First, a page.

Hacking-prone Singapore has proposed technological reforms to allow consumers to switch between service providers without losing their data on sensitive information about loan repayments and purchase histories.
However, it remains to be seen how informed consumers are about the issues at stake before they rapidly accept a site’s terms and conditions when browsing.
Singapore’s Communications and Information Minister S Iswaran announced the proposed changes at the Mobile World Congress in Barcelona during a discussion on how legislation on technology could boost business innovation and market competition.
The reforms could allow people to transfer data from a fitness app – including their height, weight, body mass index, heart rate and exercise routes – to a life insurance provider. Evidence of a healthy lifestyle, for example, might lower someone’s insurance premium.
An estimated 93 per cent of organisations in Singapore use data for critical and automated decision-making.
Increasingly those applying for a job or a bank loan are subject to murky algorithms that will provide an answer without explaining how the applicant can improve their chances next time.
Singapore’s data portability is under scrutiny amid an ongoing review of the Personal Data Protection Act, affecting banks, insurance companies, internet service providers (ISP) and retailers that collect personal data.
Portability requirements would allow someone to transfer their personal data to another ISP if they switch to a new package, saving time when inputting data while raising questions about privacy.
In today’s busy world, few consumers read the lengthy online contracts that need to be ticked before a service is used or a website is visited.
Even fewer fully understand the prolonged potential effects of sharing information about their personal lives with shadowy online firms.
Singaporean companies are using online information at a much greater pace, such as location data, to make key decisions on expansion, where to open branches and before signing major contracts.
While most of the world’s internet users are unaware of the ways in which their online data is exploited, the real problem is that our legislators are equally ignorant of the pitfalls of sharing too much about our lives online.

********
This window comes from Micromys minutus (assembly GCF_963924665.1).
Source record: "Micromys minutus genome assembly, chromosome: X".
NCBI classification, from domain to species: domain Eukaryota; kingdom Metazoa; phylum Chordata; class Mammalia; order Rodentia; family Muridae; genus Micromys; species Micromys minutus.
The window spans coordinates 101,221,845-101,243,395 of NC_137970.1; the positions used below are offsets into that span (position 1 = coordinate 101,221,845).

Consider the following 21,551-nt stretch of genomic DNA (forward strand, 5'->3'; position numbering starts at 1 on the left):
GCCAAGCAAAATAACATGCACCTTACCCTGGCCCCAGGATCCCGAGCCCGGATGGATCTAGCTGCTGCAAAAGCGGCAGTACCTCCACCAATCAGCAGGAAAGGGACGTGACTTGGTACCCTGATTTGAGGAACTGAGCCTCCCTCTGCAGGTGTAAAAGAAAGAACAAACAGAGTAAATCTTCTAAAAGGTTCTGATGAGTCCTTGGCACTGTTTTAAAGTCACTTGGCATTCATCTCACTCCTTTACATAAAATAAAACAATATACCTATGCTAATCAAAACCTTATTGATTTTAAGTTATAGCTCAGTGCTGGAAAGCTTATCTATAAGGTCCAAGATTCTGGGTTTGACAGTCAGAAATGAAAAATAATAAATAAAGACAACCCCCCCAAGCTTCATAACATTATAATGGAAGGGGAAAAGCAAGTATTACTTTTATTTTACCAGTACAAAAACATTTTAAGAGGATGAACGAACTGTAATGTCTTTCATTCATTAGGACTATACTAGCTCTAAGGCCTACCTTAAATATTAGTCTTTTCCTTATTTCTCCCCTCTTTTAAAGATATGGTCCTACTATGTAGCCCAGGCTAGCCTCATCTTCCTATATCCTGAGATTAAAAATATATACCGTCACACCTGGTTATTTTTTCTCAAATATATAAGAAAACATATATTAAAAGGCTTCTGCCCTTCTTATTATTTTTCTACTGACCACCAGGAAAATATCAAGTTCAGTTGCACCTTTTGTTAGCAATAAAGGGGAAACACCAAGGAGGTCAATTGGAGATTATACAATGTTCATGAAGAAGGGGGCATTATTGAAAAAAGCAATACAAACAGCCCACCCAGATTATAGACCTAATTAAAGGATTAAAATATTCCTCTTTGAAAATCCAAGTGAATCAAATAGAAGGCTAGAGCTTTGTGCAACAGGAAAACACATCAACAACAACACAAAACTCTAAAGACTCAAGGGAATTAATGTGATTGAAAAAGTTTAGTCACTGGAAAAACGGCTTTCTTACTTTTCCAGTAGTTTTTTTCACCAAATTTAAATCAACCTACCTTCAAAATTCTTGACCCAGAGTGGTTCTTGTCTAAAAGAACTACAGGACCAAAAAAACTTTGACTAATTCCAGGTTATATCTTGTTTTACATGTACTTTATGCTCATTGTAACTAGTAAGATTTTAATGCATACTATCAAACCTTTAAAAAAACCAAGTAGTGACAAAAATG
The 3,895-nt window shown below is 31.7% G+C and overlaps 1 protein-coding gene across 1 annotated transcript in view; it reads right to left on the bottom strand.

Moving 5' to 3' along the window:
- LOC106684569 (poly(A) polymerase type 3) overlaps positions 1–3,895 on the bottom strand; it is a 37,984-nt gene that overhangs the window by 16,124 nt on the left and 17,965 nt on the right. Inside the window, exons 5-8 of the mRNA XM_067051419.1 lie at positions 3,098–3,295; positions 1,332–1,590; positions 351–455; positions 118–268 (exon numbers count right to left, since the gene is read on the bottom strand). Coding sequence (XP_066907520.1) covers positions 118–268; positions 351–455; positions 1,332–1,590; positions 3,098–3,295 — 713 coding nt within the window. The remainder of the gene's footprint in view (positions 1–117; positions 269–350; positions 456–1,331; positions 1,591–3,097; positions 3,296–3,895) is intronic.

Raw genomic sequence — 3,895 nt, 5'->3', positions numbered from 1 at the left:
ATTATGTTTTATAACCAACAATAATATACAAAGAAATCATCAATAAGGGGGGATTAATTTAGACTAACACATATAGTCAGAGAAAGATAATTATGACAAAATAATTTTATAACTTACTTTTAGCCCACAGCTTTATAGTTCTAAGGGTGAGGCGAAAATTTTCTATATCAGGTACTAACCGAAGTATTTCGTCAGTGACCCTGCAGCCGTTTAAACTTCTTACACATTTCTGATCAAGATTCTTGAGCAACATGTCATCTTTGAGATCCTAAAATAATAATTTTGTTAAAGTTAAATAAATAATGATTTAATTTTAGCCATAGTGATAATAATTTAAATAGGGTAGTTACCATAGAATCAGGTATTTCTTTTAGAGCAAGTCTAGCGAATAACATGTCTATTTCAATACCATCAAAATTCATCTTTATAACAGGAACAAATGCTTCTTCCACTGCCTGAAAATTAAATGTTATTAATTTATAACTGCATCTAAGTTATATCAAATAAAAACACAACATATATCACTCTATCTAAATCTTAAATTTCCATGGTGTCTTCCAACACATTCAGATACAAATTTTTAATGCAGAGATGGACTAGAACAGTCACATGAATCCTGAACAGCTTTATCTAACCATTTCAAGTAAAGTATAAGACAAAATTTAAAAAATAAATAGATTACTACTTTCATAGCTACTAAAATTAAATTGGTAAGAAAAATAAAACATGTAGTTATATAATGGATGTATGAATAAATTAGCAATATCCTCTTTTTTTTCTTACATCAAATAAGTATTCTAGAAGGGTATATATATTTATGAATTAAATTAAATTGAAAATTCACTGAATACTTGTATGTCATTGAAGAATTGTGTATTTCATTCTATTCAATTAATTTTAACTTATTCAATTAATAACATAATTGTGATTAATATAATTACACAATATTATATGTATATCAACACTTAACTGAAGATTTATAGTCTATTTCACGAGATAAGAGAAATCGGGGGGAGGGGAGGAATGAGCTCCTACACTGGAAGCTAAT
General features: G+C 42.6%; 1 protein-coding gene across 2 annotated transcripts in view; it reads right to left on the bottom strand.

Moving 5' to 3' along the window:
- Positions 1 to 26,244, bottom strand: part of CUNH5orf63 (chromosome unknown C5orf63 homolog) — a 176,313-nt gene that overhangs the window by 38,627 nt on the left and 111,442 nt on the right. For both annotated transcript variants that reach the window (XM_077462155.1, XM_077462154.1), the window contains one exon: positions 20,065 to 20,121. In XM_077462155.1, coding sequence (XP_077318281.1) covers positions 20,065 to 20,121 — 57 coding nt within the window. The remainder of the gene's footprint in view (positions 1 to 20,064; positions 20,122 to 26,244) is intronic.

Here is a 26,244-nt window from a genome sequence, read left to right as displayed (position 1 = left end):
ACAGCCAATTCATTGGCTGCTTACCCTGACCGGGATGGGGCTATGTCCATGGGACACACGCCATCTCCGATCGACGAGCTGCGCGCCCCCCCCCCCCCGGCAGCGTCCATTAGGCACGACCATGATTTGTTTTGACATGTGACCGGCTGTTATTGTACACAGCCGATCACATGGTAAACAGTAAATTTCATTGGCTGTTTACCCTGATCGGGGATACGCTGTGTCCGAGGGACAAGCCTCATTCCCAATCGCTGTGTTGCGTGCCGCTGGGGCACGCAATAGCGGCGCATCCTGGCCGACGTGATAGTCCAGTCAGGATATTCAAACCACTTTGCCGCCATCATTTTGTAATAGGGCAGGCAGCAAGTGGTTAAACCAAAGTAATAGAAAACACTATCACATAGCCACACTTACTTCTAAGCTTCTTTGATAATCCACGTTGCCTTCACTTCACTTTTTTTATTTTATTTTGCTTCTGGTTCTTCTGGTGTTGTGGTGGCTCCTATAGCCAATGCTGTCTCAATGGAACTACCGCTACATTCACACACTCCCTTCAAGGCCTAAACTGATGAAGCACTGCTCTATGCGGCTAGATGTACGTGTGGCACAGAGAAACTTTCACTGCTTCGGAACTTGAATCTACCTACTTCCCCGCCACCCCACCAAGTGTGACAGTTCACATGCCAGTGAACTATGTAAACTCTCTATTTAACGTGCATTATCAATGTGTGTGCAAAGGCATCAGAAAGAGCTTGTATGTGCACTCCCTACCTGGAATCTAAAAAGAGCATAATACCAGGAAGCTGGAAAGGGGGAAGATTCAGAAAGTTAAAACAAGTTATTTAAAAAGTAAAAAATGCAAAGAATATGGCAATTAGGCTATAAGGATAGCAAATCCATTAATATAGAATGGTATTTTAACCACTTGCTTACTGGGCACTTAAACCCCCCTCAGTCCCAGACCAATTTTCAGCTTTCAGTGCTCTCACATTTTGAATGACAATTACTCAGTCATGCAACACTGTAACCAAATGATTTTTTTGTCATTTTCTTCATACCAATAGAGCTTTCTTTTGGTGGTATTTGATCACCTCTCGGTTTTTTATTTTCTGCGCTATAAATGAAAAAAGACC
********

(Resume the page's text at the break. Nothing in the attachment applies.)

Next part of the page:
Political representatives around the world appear deeply unprepared for technological changes and how best to protect consumer privacy.
It has been argued in Singapore that increased access to personal data would allow firms to develop goods and services tailored to individual needs.
But in Singapore’s rush to embrace technological innovation, its own prime minister’s health information was leaked last year along with that of 1.5 million other residents.
Iswaran’s proposals this week follow announcements by the Personal Data Protection Commission (PDPC) and the Competition and Consumer Commission Singapore on data portability during 2018.
“Singapore believes that there could be greater clarity on how data portability can be introduced in support of a smart nation and a digital economy,” the PDPC said this week.
“Data portability, whereby users are empowered to authorise the movement of their personal data across organisations, can boost data flows and support greater data sharing in a digital economy both within and across sectors,” the organisation said.
Under the relaxed rules, online shoppers could share their purchase and browsing data between retailers, giving businesses more knowledge of their shopping habits and preferences.
Firms are quickly learning more about how our brains work than we know ourselves.
Advertisers are purportedly identifying young people with homosexual preferences based on the time they linger on pictures of attractive people of the same gender. While a teenager might be in denial about their own sexual preferences, online retailers could already have confidently identified them as gay.
Singapore’s PDPC argued that the increased movement of data could potentially lower barriers to entry for new businesses and break up the grip of established firms.
Iswaran said in a statement: “Data is a key enabler of digital transformation, but a delicate balance must be struck between data protection and business innovation.
“We hope more can join us in this international discourse and work together to build a trusted global environment for business innovation,” he said.
Few would disagree that data is key to the contemporary economy, giving tech giants like Google and Facebook huge market power to influence consumers and political movements.
Our privacy is in constant danger of being eroded by firms that delve ever-deeper into our opinions and shopping habits to feed us more of what we already like, to keep us coming back to their sites.
While Singapore is a shining example of how technological progress can boost efficiency in the crowded city-state, it has also proved deeply vulnerable to hackers.
Singapore’s legislators need to ask whether they are forging a new, efficient state where technological innovation eases inconvenience or providing an example of eroded privacy that other states will try to avoid in the future.
The highly computerised Bukit Merah docks in Singapore. The Lion City relies heavily on technology. Picture credit: Wikimedia